Wal-Mart Cuts Ribbon on Giant PV Array in Mexico, Canada’s First Green Store Prototype

Wal-Mart Cuts Ribbon on Giant PV Array in Mexico, Canada’s First Green Store Prototype

Wal-Mart's international operations have installed the largest photovoltaic solar power system in Latin America and opened Canada's first store to serve as a high-performance prototype for green building.

More than 1,056 solar panels were installed on 2,173.5 square meters, occupying about half the rooftop, at the Bodega Aurrera Convencion in Aguascalientes, Wal-Mart Mexico announced this week.

The 174 kW system is expected to supply the store with about 20 percent of the energy it needs and reduce CO2 emissions by an estimated 140 tons.

The Mexican Solar Energy Association awarded Wal-Mart Mexico for its efforts in the project.

"This is the first large-scale project to generate energy using photovoltaic panels, not only for Wal-Mart Mexico, but for Wal-Mart International," Raul Arguelles, senior vice president for Corporate Affairs and People Division at Wal-Mart Mexico, said in a statement. "This puts Mexico at the head of the energy field. The project reinforces our commitment to obtain all the energy the company requires from renewable sources by 2025."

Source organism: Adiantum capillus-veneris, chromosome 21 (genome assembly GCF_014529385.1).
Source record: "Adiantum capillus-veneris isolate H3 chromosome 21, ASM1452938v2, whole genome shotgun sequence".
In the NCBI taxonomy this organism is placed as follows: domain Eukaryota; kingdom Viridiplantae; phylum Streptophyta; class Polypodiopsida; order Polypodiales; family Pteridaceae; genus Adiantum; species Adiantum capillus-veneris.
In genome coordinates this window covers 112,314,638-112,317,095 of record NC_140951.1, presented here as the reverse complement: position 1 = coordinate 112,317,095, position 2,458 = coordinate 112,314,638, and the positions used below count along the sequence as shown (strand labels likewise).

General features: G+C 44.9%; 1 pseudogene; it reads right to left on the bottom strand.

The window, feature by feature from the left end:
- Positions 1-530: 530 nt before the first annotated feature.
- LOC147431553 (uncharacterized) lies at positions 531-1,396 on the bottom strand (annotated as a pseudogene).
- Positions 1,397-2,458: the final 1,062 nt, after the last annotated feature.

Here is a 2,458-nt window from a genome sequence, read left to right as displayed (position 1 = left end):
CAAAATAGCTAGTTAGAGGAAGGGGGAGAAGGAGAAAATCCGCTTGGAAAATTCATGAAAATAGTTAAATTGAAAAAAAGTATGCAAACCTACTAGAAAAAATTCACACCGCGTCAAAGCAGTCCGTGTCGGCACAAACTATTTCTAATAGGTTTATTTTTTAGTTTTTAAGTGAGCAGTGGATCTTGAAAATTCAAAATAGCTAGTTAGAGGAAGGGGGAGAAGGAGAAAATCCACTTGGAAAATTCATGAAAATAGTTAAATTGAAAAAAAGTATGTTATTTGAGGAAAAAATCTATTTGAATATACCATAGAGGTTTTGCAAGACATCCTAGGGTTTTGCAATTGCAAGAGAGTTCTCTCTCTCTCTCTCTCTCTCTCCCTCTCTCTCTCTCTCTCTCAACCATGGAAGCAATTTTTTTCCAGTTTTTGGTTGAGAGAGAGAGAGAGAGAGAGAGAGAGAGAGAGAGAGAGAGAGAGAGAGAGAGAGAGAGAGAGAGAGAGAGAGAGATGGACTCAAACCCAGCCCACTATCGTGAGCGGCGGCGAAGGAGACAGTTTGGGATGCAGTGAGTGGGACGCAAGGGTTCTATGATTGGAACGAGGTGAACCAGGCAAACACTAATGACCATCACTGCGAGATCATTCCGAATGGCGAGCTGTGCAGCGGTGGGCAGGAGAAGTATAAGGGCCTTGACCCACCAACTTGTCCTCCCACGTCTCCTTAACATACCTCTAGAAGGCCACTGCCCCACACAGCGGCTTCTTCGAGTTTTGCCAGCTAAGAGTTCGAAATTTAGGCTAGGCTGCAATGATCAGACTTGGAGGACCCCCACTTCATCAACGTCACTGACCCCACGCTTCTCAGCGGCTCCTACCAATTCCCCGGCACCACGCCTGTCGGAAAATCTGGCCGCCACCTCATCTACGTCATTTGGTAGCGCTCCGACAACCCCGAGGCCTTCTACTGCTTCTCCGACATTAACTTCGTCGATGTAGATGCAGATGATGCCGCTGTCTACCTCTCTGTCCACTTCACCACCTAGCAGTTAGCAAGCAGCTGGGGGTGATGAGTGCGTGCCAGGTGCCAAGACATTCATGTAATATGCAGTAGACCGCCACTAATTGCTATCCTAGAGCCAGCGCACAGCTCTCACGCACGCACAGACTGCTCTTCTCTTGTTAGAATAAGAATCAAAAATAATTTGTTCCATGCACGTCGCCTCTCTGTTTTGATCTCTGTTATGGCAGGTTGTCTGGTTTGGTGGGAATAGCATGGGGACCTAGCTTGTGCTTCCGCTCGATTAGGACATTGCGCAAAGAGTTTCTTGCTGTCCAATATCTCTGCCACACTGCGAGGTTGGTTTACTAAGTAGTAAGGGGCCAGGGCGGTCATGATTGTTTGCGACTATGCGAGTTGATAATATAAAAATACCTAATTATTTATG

In Burlington, Ontario, Wal-Mart Canada opened the doors of its first green store prototype last Friday. Wal-Mart Canada plans to open other stores this year that are at least 30 percent more energy efficient than standard sites.

The Burlington store, however, boasts of energy efficiency that is at least 60 percent more efficient than comparable conventional structures, the company said.

The retailer lists almost two dozen environmentally friendly elements at the store including the first geothermal heating and cooling system at a large-scale Canadian retail site; an in-floor radiant heating and cooling system that circulates water for transfers instead of relying on air vents; an energy efficient lighting system that includes a daylight harvesting; power that is 100 percent sourced to renewables; an efficient refrigeration system that includes heat capture for warming the store; motion-activated LEDs in refrigerator and freezer cases to save energy; and increased roof insulation as well as a white roof membrane that deflects sunlight by an estimated 85 percent, reducing heat gain.

Builders installed low flow sinks, toilets and urinals; used recycled, locally sourced and low- or zero-VOC materials; and recycled as much as 75 percent the construction waste. In addition, the company said, builders used only renewable power, which was supplied by Bullfrog Power, during the entire construction project.

For employees and customers, the store maintains multiple waste diversion streams for paper, plastic and organics. The programs include recycling polystyrene waste into fire-resistant insulation used for commercial building. The new Burlington location also encourages customers to recycle plastic bags and CFL light bulbs, and has set up an in-store recycling center to deposit the material.

In all, the store expects to divert 85 percent of its waste from landfill and avoid release of an estimated 141 tonnes of carbon emissions.